Courtesy of the Arizona Republic Newspaper, Phoenix, AZ. November 26, 2015
All F-16 Photos below are courtesy of the United States Air Force
An F-16 fighter jet under the command of the 56th Fighter Wing at Luke Air Force Base crashed in New Mexico on Wednesday morning.
The student pilot ejected from the craft and was examined at a hospital, said Luke spokesman Maj. Matthew Hasson.
“All indications at this point are that he’s in good condition, but obviously, ejecting out of an aircraft going at a high speed, you want to make sure everything’s squared away,” Hasson said.
The pilot, stationed at Holloman Air Force Base in southern New Mexico, was on a training mission northwest of Salinas Peak when the plane crashed. The cause was not immediately known.
The Air Force was in the beginning stages of assembling a crash-investigation team to review the matter, Hasson said.
“They’ll go out there, go through everything and determine what happened,” he said.
The Air Force did not disclose the name or any other details about the pilot. Only the student pilot was in the plane, and no injuries were reported on the ground. The student pilot ejected at approximately 8:45 a.m., as an instructor pilot trailed in another plane.
The $22.7 million Fighting Falcon crashed on a military range about 45 miles north of the base, Hasson said. The F-16 was part of the 54th Fighter Group, which is under the command of the 56th Fighter Wing at Luke.
The crash marked the second F-16 affiliated with Luke to crash in roughly two years. The Air Force blamed pilot error for a crash near Luke on June 26, 2013.
In that incident, an instructor pilot and a student pilot safely ejected from a two-seat, single-engine F-16 before it flew unmanned on a roughly nine-mile loop northwest of the base, according to the accident investigation team’s findings.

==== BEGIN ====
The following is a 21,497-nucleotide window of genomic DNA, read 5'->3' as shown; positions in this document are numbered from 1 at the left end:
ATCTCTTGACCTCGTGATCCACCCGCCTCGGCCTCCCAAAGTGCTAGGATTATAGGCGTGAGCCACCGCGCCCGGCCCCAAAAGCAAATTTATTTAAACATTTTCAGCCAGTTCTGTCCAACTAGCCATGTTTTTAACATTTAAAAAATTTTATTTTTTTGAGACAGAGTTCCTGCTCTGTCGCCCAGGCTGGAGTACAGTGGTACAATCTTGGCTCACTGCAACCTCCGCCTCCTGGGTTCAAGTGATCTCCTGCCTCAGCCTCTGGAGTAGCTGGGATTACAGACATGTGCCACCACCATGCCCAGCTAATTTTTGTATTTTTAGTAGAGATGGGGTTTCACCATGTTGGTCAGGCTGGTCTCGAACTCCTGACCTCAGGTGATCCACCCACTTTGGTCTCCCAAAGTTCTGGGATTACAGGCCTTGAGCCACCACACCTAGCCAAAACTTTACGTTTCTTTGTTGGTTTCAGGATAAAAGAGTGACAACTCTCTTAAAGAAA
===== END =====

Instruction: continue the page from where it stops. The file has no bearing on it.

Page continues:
The plane circled back, lost altitude and cratered into a dirt field just outside the base. Investigators determined three small birds flew into the jet’s engine, resulting in “degraded engine performance” shortly after takeoff on a touch-and-go training exercise.
Officials blamed the crash on the instructor pilot’s handling of the aircraft after the bird strikes. “The board president found by clear and convincing evidence that the cause of the mishap was decision-making error by the (instructor pilot),” the investigative report said at the time.
The instructor pilot erroneously chose to climb while making a hard right turn in an attempt to get 3,000 and 5,000 feet above ground level, from which he could make an emergency landing, according to the report.
The maneuver robbed the plane of altitude and airspeed, investigators said.
The pilot should have kept flying straight and climbed to 7,000 to 10,000 feet above ground level, which would have given him more speed and time to recover control before attempting an emergency landing, according to the report.
The pilot in the 2013 incident did not face discipline and was not publicly identified.
Luke officials are in the process of transitioning most of the base’s F-16s to Holloman to make room for its expanding fleet of F-35 Lightning II fighter jets. As of last month, Luke had 79 F-16s and 32 F-35s, Hasson said.
Holloman had 56 F-16s before the crash.